ROSENTHAL: I believe everyone agrees that the atrocities committed against those who were likely part of the Convict Leasing System were reprehensible. I met Reginald Moore at a board listening tour workshop shortly after site development began. Not growing up in the area, I had no idea that the Convict Leasing System existed, and Mr. Moore educated me about the history. I told him I was empathetic to his cause and would be happy to discuss ways to memorialize these people should their remains or artifacts be found on the site. FBISD took Mr. Moore seriously and hired an archaeologist to inspect the construction work at a cost of $25,000 per day. When remains were discovered, there was agreement between the district, City of Sugar Land, and Mr. Moore to reinter the bodies in a dignified respectful manner in the nearby Imperial Prison Farm Cemetery, which is a Texas historic cemetery currently under the care of Mr. Moore. Once sentiments seemed to shift, there were calls to leave the remains at the site, and memorialize the cemetery where discovered. State law prohibits a school district from owning or operating a cemetery, so unless another entity intervenes, this is simply not possible. With 20-20 hindsight, I wish the district would have explored agreements with other governmental or private entities to purchase the burial site and memorialize the deceased at that location. The costs of designing and constructing the Technology Center around the abandoned cemetery is estimated to cost approximately $18 million. This cost does not include more than $5 million in funds already spent in connection with the district’s efforts to work around the cemetery. Unfortunately, the district does not have $18 million in additional bond funding available. At this time, parties involved are exploring whether Fort Bend County can legally own and operate the cemetery. It is my hope that the county helps the district find a lawful solution to the problem, and that we can complete the CTE center as the crown jewel of FBISD’s strategic plan to provide opportunities for students who may not wish to attend a four-year university.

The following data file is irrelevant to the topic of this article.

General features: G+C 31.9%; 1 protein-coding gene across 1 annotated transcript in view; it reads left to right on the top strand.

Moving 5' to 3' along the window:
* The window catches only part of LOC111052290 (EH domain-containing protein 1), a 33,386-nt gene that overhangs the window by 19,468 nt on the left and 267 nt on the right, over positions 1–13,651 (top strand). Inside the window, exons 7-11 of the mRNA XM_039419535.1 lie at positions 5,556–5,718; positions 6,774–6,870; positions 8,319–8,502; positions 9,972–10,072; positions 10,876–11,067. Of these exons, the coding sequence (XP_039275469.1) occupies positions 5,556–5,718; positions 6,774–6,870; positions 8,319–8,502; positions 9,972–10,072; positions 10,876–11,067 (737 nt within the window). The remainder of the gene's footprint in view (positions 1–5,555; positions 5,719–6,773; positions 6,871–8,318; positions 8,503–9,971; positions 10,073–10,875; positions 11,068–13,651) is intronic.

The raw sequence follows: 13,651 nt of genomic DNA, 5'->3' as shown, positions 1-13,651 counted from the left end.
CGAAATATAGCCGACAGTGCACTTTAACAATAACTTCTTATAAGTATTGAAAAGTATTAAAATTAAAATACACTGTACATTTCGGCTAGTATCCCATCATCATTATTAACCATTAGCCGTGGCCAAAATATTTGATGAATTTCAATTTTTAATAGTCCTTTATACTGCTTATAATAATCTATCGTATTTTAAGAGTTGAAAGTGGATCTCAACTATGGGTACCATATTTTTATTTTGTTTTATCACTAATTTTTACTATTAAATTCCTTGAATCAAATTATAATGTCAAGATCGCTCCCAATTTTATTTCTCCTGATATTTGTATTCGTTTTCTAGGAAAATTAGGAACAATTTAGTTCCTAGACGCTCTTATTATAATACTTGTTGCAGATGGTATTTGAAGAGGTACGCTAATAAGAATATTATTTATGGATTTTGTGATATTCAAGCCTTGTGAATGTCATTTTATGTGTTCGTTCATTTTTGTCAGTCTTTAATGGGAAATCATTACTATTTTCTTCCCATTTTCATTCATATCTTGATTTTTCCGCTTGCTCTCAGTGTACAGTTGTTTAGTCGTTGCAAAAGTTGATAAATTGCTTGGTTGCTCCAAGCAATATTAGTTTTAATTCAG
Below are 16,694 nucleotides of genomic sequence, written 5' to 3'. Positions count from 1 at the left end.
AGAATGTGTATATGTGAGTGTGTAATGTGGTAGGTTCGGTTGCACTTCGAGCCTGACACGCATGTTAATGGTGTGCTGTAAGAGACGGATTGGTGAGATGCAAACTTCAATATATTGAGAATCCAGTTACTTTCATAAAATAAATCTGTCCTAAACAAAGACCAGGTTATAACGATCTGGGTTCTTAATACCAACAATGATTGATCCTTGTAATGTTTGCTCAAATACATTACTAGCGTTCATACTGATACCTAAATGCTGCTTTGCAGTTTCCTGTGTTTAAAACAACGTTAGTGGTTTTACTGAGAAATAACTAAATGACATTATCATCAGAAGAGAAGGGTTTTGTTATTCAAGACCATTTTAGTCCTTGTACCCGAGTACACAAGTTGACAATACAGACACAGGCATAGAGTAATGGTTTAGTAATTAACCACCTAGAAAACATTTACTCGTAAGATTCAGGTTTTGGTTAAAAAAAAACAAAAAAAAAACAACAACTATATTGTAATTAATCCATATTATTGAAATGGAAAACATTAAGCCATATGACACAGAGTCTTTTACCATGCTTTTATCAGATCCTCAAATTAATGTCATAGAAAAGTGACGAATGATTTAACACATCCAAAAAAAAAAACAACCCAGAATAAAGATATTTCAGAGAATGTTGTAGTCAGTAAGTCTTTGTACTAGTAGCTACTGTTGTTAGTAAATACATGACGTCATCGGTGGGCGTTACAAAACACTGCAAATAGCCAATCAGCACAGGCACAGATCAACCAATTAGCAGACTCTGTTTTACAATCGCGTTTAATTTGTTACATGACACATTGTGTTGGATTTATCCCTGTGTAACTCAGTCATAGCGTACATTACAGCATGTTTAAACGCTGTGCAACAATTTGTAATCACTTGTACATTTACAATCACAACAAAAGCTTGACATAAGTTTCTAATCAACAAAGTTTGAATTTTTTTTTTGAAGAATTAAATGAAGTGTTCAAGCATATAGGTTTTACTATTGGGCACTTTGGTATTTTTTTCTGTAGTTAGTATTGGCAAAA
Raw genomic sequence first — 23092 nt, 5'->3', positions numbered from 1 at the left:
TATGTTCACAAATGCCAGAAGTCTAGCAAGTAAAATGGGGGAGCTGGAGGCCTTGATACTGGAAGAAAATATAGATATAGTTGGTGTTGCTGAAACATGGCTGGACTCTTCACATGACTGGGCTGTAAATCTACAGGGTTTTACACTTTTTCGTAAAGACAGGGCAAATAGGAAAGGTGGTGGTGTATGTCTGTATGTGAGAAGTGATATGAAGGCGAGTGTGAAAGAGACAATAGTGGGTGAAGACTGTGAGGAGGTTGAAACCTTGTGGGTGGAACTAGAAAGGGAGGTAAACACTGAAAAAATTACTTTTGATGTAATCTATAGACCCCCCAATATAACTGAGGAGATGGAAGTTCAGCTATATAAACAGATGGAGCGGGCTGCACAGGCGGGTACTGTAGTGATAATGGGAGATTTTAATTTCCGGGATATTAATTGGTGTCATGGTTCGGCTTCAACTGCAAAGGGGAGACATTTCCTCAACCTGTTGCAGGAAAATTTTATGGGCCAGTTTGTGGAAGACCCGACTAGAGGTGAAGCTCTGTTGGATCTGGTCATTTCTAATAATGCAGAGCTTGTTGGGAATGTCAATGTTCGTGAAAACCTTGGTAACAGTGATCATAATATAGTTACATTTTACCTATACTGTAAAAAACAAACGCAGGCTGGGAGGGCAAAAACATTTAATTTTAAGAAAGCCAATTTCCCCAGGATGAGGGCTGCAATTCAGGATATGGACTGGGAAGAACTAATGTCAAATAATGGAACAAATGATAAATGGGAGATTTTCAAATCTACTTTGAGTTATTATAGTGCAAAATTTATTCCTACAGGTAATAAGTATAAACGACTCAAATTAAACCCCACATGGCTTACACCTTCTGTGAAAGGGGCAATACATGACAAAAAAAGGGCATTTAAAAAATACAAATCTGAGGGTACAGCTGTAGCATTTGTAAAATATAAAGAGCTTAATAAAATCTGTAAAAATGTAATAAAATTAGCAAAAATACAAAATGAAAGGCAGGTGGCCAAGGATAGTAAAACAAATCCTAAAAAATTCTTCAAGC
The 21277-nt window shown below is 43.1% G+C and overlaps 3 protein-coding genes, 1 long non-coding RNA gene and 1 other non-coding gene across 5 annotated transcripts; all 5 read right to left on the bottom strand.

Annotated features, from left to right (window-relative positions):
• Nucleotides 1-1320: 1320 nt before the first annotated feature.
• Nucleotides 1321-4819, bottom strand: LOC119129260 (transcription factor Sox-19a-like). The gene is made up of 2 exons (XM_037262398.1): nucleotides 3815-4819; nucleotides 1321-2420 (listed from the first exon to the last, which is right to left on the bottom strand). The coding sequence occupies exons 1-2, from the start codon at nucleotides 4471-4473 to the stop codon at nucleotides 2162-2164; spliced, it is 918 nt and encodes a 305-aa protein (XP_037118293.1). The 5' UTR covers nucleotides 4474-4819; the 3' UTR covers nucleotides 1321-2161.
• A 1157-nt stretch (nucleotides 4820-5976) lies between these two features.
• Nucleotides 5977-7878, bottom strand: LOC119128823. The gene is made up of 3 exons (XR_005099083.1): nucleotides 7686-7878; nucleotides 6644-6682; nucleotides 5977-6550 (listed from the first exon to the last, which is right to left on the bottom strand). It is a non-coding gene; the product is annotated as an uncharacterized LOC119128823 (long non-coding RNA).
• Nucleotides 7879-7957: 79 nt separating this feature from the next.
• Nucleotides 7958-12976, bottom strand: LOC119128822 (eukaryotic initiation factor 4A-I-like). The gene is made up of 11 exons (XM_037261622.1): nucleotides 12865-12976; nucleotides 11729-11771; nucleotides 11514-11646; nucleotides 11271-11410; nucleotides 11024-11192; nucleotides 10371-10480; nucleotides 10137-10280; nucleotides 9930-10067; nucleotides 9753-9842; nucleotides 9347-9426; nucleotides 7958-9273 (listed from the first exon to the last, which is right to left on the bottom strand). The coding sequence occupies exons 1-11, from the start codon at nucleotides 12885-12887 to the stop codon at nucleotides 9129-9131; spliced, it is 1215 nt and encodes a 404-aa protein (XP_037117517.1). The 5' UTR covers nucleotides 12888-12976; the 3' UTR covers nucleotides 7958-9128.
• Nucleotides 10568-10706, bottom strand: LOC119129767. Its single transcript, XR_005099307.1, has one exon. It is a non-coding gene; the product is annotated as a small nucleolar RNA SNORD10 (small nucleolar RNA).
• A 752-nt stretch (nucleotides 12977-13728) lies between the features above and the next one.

SKINNER: No matter how painful our history may be, it is our responsibility to acknowledge it. The Sugar Land 95 never asked to be found. When their discovery was made, it never should have been a question as to the right thing to do. Moving them to the Imperial Farm Cemetery was never the right choice, which focus groups also agreed with. Yet, FBISD continued to fight over what should have been an easy choice to make--keeping the Sugar Land 95 at their original burial site. FBISD may not be in the business of running a cemetery, but they are in the business of education. Every seventh-grader in FBISD takes a Texas History course. The Sugar Land 95 are part of our very local Texas history. This burial site and memorial would make a great field trip and/or study site for all our seventh-graders where they can learn from this discovery. We may not like what the Sugar Land 95 represents, but it is our history. And history should not be, and cannot be, ignored.